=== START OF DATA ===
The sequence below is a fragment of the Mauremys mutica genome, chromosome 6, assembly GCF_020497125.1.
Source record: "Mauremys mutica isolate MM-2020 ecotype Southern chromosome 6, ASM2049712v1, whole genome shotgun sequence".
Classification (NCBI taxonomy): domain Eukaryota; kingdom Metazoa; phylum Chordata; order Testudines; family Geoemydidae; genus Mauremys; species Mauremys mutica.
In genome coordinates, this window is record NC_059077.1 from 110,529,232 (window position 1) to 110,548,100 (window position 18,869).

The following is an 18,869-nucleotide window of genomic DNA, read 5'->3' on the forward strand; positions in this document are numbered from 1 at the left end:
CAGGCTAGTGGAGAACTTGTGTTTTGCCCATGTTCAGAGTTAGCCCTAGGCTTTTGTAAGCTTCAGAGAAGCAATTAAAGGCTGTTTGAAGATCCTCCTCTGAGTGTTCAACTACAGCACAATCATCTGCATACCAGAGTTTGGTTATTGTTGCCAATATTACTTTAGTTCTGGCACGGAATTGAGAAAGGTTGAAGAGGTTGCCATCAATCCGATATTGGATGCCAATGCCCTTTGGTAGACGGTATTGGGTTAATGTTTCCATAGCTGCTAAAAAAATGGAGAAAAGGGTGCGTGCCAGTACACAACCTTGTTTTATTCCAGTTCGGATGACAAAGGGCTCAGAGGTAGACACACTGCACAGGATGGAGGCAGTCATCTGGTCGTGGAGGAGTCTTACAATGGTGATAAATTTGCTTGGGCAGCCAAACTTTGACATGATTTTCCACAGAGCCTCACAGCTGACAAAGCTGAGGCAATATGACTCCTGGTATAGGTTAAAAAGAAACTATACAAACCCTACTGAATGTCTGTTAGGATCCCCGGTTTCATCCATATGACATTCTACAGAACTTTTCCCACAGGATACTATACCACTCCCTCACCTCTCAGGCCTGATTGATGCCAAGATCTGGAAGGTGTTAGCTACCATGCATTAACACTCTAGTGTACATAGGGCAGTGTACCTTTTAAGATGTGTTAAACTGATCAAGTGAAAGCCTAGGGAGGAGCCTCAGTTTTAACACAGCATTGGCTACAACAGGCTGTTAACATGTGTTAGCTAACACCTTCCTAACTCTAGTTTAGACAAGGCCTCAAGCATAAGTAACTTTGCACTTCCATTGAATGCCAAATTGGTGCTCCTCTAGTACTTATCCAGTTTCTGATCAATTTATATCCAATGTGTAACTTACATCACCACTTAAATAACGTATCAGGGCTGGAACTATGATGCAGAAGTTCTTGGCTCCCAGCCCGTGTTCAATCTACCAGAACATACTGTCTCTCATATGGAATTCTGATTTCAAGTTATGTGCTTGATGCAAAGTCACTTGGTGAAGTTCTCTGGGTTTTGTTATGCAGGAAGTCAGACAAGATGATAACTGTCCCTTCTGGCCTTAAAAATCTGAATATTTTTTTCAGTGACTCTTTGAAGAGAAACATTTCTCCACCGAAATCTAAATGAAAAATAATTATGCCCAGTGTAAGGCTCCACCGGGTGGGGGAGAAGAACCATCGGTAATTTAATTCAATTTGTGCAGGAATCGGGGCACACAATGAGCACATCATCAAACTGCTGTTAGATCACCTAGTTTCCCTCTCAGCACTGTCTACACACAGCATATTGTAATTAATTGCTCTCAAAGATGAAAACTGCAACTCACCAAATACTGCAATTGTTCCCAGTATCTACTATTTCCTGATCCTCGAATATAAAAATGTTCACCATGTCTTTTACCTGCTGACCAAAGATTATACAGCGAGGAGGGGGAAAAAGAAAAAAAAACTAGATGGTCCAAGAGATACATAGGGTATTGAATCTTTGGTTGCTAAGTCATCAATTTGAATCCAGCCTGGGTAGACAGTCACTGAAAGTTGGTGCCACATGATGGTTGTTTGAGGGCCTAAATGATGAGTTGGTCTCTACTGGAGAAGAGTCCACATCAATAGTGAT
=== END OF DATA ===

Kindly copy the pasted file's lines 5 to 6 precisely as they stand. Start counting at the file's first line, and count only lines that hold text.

The following is an 18,869-nucleotide window of genomic DNA, read 5'->3' on the forward strand; positions in this document are numbered from 1 at the left end:
CAGGCTAGTGGAGAACTTGTGTTTTGCCCATGTTCAGAGTTAGCCCTAGGCTTTTGTAAGCTTCAGAGAAGCAATTAAAGGCTGTTTGAAGATCCTCCTCTGAGTGTTCAACTACAGCACAATCATCTGCATACCAGAGTTTGGTTATTGTTGCCAATATTACTTTAGTTCTGGCACGGAATTGAGAAAGGTTGAAGAGGTTGCCATCAATCCGATATTGGATGCCAATGCCCTTTGGTAGACGGTATTGGGTTAATGTTTCCATAGCTGCTAAAAAAATGGAGAAAAGGGTGCGTGCCAGTACACAACCTTGTTTTATTCCAGTTCGGATGACAAAGGGCTCAGAGGTAGACACACTGCACAGGATGGAGGCAGTCATCTGGTCGTGGAGGAGTCTTACAATGGTGATAAATTTGCTTGGGCAGCCAAACTTTGACATGATTTTCCACAGAGCCTCACAGCTGACAAAGCTGAGGCAATATGACTCCTGGTATAGGTTAAAAAGAAACTATACAAACCCTACTGAATGTCTGTTAGGATCCCCGGTTTCATCCATATGACATTCTACAGAACTTTTCCCACAGGATACTATACCACTCCCTCACCTCTCAGGCCTGATTGATGCCAAGATCTGGAAGGTGTTAGCTACCATGCATTAACACTCTAGTGTACATAGGGCAGTGTACCTTTTAAGATGTGTTAAACTGATCAAGTGAAAGCCTAGGGAGGAGCCTCAGTTTTAACACAGCATTGGCTACAACAGGCTGTTAACATGTGTTAGCTAACACCTTCCTAACTCTAGTTTAGACAAGGCCTCAAGCATAAGTAACTTTGCACTTCCATTGAATGCCAAATTGGTGCTCCTCTAGTACTTATCCAGTTTCTGATCAATTTATATCCAATGTGTAACTTACATCACCACTTAAATAACGTATCAGGGCTGGAACTATGATGCAGAAGTTCTTGGCTCCCAGCCCGTGTTCAATCTACCAGAACATACTGTCTCTCATATGGAATTCTGATTTCAAGTTATGTGCTTGATGCAAAGTCACTTGGTGAAGTTCTCTGGGTTTTGTTATGCAGGAAGTCAGACAAGATGATAACTGTCCCTTCTGGCCTTAAAAATCTGAATATTTTTTTCAGTGACTCTTTGAAGAGAAACATTTCTCCACCGAAATCTAAATGAAAAATAATTATGCCCAGTGTAAGGCTCCACCGGGTGGGGGAGAAGAACCATCGGTAATTTAATTCAATTTGTGCAGGAATCGGGGCACACAATGAGCACATCATCAAACTGCTGTTAGATCACCTAGTTTCCCTCTCAGCACTGTCTACACACAGCATATTGTAATTAATTGCTCTCAAAGATGAAAACTGCAACTCACCAAATACTGCAATTGTTCCCAGTATCTACTATTTCCTGATCCTCGAATATAAAAATGTTCACCATGTCTTTTACCTGCTGACCAAAGATTATACAGCGAGGAGGGGGAAAAAGAAAAAAAAACTAGATGGTCCAAGAGATACATAGGGTATTGAATCTTTGGTTGCTAAGTCATCAATTTGAATCCAGCCTGGGTAGACAGTCACTGAAAGTTGGTGCCACATGATGGTTGTTTGAGGGCCTAAATGATGAGTTGGTCTCTACTGGAGAAGAGTCCACATCAATAGTGAT